I just came back from a convention of home inspectors, and the topic of the event was MOLD.
There were no less than 7 different firms with booths attempting to sell their laboratory services or mold detection equipment to home inspectors. There was even a company that trains and sells “mold sniffing dogs” to home inspectors for more than $10,000 each.
It is now obvious that the mold bandwagon is out of city traffic and on the freeway. Mold hyperbole is spreading fear of illness to the consumer and fear of missing out on the windfall to home inspectors.
On the drive home from convention I spent an interesting hour listening to a talk radio host interview a “mold specialist.” The confusing thing is that virtually no state licenses these “experts” so it is very difficult, even for me, to tell where the fear-mongering-marketing ends, and the real issues about mold begin.
There can be no doubt that some people get sick from long-term exposure to mold spores. Evidence of serious symptoms, (although the medical community is sure to point out it is “anecdotal” and not “scientific”), is incontrovertible by virtue of the shear volume of complaints.
In trying to come to an understanding of the arguments, the federal government is no help. In direct contravention to the mountains of anecdotal evidence, both the EPA and the Centers for Disease Control state that there is no causal link between the presence of toxic mold and health problems like allergic reactions, memory loss, or pulmonary hemorrhage. Their simple advice is: “If you see mold, get rid of it.”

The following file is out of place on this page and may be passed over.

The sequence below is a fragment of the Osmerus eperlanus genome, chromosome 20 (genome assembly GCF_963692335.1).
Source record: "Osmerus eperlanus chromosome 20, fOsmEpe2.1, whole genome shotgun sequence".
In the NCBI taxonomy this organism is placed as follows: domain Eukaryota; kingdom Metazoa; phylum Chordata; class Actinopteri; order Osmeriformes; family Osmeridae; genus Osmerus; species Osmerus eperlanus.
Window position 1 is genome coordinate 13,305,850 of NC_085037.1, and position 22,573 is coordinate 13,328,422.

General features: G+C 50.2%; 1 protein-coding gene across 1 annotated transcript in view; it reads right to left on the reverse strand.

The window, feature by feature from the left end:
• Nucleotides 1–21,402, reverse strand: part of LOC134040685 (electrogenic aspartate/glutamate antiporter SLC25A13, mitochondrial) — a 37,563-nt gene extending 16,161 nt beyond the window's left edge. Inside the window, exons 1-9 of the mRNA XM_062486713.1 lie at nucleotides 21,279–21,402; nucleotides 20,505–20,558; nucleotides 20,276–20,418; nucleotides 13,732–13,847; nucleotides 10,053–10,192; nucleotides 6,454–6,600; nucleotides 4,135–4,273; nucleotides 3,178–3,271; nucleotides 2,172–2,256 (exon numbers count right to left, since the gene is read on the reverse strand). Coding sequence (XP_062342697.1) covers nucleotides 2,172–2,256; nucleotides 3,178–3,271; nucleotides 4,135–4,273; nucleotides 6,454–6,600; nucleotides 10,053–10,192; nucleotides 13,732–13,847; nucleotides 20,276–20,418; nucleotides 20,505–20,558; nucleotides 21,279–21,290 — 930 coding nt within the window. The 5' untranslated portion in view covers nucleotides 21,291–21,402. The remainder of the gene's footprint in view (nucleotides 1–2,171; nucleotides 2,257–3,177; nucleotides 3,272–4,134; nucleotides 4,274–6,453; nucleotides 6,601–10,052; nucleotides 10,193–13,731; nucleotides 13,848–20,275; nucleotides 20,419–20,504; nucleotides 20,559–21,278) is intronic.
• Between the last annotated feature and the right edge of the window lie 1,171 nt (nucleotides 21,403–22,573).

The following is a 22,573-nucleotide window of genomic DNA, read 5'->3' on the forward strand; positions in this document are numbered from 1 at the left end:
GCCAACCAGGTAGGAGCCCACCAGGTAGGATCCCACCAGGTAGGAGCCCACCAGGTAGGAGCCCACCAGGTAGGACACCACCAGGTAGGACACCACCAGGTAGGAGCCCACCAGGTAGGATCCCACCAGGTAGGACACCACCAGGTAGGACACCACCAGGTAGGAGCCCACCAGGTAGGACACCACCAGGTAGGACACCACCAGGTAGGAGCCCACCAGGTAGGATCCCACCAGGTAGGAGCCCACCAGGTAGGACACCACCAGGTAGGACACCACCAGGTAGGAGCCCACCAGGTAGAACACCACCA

The “getting rid of it” concept is agreed upon by all parties: Consumers, inspectors, scientists, and lawyers. It is the debate over the question of “who pays” for the removal and how the removal is performed that has made a cash-cow out of insurance companies.
THE FACTS ARE that mold spores are ubiquitous and grow virtually everywhere that moisture and cellulose material is present and the air is still. Since homes are built of “cellulose material” whenever there is a plumbing or roof leak, condensation occurs over extended periods, or flooding of any kind takes place, this material gets damp. If it stays that way for more than a few days, mold begins to grow. It’s a natural process that was taking place in 1803 just as frequently as it is in 2003.
I believe that the mold issue is more prevalent today because of:
- The increase in the actual number of homes,
- The aging of residential properties making them more prone to leaks,
- The installation of air-conditioning in most homes in the last 30 years,
- The use of untested and often failure prone building components that leak such as EIFS siding and polybutylene pipe, and
- The current fear-filled-sales-plans of “mold experts.”
In addition, the fear-mongering makes great TV reports and newspaper copy. But I am certain that there is no real increase in the presence of mold in homes, just more problem solvers looking for business helped along by more reporters looking for a story.
In my view, panic is unwarranted. Mold is simply today’s fashionable crisis...…. Remember asbestos, radon, and lead-based paint?